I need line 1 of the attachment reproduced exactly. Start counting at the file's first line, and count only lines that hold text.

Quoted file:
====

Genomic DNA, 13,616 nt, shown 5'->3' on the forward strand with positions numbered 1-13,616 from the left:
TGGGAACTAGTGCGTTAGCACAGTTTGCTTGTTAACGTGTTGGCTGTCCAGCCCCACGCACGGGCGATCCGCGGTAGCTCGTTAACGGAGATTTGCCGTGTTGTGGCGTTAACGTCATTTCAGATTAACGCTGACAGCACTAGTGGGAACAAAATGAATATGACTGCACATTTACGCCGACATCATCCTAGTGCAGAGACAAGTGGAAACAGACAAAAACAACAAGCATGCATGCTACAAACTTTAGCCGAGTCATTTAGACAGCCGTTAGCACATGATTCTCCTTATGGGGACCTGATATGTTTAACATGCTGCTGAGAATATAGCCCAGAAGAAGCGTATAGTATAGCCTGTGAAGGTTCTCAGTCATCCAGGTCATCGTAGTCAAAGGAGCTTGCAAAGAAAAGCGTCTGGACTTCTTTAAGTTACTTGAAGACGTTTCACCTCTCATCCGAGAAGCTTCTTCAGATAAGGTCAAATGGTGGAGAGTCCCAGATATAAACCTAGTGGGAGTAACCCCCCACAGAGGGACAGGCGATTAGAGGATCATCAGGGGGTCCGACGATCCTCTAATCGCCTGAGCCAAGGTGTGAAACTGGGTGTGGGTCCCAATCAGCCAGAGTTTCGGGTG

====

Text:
Genomic DNA, 13,616 nt, shown 5'->3' on the forward strand with positions numbered 1-13,616 from the left: